My Plan to Save the GOP with Time Travel and Rom, Spaceknight

Depending on which polling organization you follow because of how reassuring their results are to you, the American minority that remains “undecided” in the 2012 Presidential election may presently represent as much as ten percent of the voting public. I’ve not seen any recent polls that project a double-digit breakaway lead for either of the Big Two candidates, so it’s conceivable that the contemplative 10% could make or break a political career. For the sake of unfair generalization, I’m assuming that 10% won’t eventually flock to Libertarian candidate Gary Johnson, or to any of the ignominious candidates from the Green, Constitution, or Justice parties. I’d never even heard of Virgil Goode, Jill Stein, or Rocky Anderson before tonight, until some online friends inspired some light reading on my end. Lord knows how many other serious candidates with more than ten supporters are out there.

The undecided have much to ponder this year. In one corner, they have the incumbent President Obama, among whose qualities is the fact that he’s not Mitt Romney. In the other corner, they have the non-incumbent Mitt Romney, whose most attractive feature seems to be that he’s not Barack Obama. For contrarians, there’s always an affable Libertarian candidate at ringside. Some people favor incumbents because they’re a safe, known quantity. Some people vote against incumbents on the principle that anything resembling lack of change is bad. If you intend to vote against someone rather than for someone, you’ll have three or more options: Not-Obama, Not-Romney, Door #3 Who’s Neither, and Messrs. and Mrs. Probably-Not-Appearing-on-Your-State’s-Ballot.

If you’re a fan of Not-Obama in general and Team Republican in particular, I believe I have an idea for you. It involves one of my childhood heroes coming to your rescue.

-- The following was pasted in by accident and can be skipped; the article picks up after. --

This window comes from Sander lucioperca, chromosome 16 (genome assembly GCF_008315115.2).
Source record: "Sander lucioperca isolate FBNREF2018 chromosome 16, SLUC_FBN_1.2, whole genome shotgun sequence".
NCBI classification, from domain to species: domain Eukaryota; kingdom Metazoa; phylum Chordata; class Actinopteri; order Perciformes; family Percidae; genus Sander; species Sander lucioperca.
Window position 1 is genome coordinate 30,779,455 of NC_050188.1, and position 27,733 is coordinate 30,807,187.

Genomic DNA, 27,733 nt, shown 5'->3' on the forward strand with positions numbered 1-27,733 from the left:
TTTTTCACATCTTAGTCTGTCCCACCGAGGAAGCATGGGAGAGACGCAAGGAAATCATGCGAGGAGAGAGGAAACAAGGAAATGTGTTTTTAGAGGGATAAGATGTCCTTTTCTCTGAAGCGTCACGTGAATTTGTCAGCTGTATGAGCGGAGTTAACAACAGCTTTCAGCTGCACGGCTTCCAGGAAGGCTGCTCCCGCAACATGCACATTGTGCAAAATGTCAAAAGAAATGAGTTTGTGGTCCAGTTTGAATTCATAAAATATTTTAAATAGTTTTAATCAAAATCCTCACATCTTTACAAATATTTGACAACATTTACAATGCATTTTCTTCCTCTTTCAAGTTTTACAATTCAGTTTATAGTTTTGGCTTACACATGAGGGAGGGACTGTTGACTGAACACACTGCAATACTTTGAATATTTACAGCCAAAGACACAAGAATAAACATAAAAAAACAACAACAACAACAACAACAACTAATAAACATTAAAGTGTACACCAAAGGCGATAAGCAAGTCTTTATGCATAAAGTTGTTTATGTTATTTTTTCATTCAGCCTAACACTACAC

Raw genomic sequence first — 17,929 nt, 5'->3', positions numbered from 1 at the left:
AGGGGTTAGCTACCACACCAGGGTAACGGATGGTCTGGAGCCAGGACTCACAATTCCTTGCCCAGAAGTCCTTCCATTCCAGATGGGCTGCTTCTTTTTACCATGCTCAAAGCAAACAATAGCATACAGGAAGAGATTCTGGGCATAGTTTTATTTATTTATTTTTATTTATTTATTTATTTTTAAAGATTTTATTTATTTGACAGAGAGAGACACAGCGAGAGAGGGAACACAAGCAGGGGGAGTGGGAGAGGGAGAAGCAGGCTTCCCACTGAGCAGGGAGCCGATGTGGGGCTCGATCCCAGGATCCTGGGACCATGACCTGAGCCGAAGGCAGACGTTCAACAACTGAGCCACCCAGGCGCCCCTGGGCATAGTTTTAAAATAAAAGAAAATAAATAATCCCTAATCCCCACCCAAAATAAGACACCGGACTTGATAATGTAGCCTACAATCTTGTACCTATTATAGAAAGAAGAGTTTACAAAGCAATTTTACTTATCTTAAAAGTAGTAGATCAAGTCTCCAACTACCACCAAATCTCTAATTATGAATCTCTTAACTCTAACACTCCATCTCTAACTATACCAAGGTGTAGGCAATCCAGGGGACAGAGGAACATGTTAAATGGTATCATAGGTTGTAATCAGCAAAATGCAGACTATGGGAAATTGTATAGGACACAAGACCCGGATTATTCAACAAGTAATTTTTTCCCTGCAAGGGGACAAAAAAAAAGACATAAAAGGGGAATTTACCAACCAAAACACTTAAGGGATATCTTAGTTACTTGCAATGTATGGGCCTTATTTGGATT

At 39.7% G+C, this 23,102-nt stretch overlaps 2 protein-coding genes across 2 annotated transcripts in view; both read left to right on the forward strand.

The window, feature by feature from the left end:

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My “Forbes” Subscription Does Not Determine My Political Affiliation

Some of the most interesting events in my life were the result of my asking one simple question: “What happens when I do this?”

Sometimes my random experiments yield positive results — e.g., my 2004-2005 diet; home ownership; trying salt and malt vinegar on French fries; wedded bliss to an awesome woman; this blog. Sometimes my ventures turn into cautionary tales — e.g., my first marriage; ghetto apartment living; turnip greens; watching Constantine. Simple, earnest curiosity without an agenda or an expectation has been responsible for more than a few odd occurrences in my life.

Last March I received a random mail offer for a multi-issue subscription to Forbes Magazine for a mere pittance of ten dollars. I’d never flipped through an issue at a newsstand, let alone purchased or even read one. At the time, all I knew was that they publish articles about upper-class people, and they like writing lists of billionaires. Otherwise, I was clueless as to their content or nature. At a retail price of $4.99 per issue, ten dollars seemed like a bargain. In my mind, that meant it was time for an experiment.
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